Record number of EU citizens deported from NI in 2016
Home Office denies any link with Brexit vote or UK government’s clampdown pledge
Across the UK, detention rates have increased fivefold since the now prime minister, Theresa May, took the helm of the Home Office in 2010. Photograph: Will Oliver/EPA
UK Home Office figures obtained by Belfast-based website The Detail show 161 EU nationals were detained at Larne House, Northern Ireland’s only immigration detention centre, during 2016.
The facility, about 30km north of Belfast, can hold individuals for up to seven days before they are transferred to long-term detention centres in Scotland or England and are then deported, released on bail, or permitted to remain in the UK.
Of the 161 EU citizens detained at Larne House in 2016, the Home Office indicated 92 per cent were deported or removed to their home countries, 5 per cent were bailed or placed under immigration restrictions and 3 per cent were allowed to remain in the UK.
Only 15 EU nationals were held there in 2012 – the first full year for which detention data for the short-term holding facility is available. The proportion of EU citizens held at Larne House rose from one in 12 of all individuals detained in 2014 to one in four in 2016. The most recent data available shows 69 people were detained there in the first six months of 2018.
The significant increase in the detention and deportation of EU citizens in 2016 coincided with a UK government pledge to clamp down on immigration as part of its Brexit campaign. Immigration control and enforcement is not a devolved matter.
The Home Office said the 2016 spike was not Brexit-related but stemmed from a rise in EU nationals with criminal records being intercepted on sea and air routes into Northern Ireland. A spokesperson told The Detail: “The 73 per cent increase in EU citizens detained in Northern Ireland in 2016 is largely down to a corresponding rise (71 per cent) that year in the number of foreign national criminals intercepted by Immigration Enforcement attempting to abuse the Common Travel Area (CTA) to avoid detection at a UK port. Brexit had no bearing whatsoever on the increase.”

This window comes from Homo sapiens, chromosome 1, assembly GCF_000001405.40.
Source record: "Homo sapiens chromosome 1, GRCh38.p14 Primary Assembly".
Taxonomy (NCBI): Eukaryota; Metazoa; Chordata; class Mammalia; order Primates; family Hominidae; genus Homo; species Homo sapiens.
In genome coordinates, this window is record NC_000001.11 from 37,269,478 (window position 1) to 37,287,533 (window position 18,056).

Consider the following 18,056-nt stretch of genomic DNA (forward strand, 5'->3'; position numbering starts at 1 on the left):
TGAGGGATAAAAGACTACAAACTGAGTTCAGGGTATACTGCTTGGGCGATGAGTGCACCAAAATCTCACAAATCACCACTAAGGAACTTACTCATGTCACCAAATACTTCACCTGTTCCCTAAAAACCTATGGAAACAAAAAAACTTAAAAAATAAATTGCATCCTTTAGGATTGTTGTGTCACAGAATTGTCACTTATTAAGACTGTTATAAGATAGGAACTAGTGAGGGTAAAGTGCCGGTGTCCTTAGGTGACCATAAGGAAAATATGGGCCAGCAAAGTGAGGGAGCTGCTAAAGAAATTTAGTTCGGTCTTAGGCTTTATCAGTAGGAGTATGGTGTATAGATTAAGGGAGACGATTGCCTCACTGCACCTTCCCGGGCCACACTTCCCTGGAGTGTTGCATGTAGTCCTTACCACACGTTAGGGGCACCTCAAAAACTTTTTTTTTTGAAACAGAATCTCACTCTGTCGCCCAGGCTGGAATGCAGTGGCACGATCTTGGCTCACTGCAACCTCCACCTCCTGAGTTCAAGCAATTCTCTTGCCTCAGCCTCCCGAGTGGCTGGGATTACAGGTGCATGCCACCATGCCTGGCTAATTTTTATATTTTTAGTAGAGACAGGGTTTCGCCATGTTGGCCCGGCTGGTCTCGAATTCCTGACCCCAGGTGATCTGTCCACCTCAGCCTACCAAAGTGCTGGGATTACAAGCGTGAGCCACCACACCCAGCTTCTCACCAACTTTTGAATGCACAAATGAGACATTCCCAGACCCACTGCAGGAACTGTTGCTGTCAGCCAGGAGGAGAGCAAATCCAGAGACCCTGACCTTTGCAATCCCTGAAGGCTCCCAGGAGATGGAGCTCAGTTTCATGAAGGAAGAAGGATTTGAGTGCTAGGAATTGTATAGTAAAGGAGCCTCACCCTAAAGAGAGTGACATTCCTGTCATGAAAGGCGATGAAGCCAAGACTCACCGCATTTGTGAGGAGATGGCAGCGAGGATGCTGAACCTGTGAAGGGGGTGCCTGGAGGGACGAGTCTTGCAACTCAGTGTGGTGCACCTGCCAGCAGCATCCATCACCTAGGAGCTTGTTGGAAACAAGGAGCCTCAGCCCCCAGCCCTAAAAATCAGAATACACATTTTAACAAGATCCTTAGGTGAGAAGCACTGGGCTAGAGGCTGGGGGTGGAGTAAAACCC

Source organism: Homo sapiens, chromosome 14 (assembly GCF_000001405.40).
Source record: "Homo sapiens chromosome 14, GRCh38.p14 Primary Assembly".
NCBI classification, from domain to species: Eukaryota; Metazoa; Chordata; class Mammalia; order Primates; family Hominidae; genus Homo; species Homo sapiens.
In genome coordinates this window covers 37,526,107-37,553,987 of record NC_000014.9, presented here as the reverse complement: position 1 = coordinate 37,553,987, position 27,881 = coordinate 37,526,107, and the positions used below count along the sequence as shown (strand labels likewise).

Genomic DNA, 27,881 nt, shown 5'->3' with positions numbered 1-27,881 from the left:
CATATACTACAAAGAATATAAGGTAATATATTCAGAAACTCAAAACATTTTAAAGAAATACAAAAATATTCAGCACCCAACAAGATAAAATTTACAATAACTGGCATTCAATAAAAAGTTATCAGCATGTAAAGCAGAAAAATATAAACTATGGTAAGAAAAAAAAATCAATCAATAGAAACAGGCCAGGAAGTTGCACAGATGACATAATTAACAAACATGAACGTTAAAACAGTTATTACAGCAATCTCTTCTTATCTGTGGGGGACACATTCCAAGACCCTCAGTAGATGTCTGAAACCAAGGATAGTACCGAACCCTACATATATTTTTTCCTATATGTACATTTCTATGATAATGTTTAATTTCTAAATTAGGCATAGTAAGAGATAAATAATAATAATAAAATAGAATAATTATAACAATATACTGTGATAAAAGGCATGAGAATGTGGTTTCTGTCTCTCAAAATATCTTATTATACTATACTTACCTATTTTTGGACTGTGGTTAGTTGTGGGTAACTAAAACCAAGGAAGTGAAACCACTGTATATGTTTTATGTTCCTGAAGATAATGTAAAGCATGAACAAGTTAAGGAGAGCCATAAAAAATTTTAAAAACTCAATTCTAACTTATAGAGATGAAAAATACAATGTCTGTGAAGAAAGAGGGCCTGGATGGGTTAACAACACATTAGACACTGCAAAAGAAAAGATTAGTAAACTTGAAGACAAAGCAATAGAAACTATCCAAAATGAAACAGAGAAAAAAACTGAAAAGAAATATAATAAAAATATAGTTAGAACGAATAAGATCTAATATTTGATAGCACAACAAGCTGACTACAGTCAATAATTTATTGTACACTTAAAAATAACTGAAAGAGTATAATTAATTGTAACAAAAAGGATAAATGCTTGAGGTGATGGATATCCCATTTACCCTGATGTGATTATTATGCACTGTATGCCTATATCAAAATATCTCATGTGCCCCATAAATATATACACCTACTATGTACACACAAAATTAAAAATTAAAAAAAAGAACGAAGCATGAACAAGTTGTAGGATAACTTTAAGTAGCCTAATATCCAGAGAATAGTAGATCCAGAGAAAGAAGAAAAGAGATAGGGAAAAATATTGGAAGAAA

However, Larne House Visitor Group, a group of volunteers who offer support to people detained on immigration grounds, said reasons given by the Home Office for deportation were varied and often less than clear: “It could be a previous conviction in the EU national’s home country or for serving a short sentence for a petty crime committed in the UK. But we’ve also seen a case where a speeding ticket was being used as justification to deport an individual and there have been other examples where individuals faced arrest when re-entering the UK for reasons that were not entirely clear.”
A charity organisation advocating for an end to immigration detention in the UK, Bail for Immigration Detainees UK (BID) said the rising trend in Northern Ireland did not bode well for EU citizens after Brexit. BID director Celia Clarke said: “We cannot imagine what will happen after the UK actually leaves the EU since there are no specific provisions in place yet to regularise the residence of the 3.5 million EEA [European Economic Area] nationals currently living in the UK.”
Since July 2011, when Larne House opened, more than 4,000 people from across the globe have been detained there.
Across the UK, detention rates have increased fivefold since the now prime minister, Theresa May, took the helm of the Home Office in 2010. The detention of EU citizens across the UK increased from 1,013 in 2010 to 5,319 in 2017.
- More information on this story is available at thedetail.tv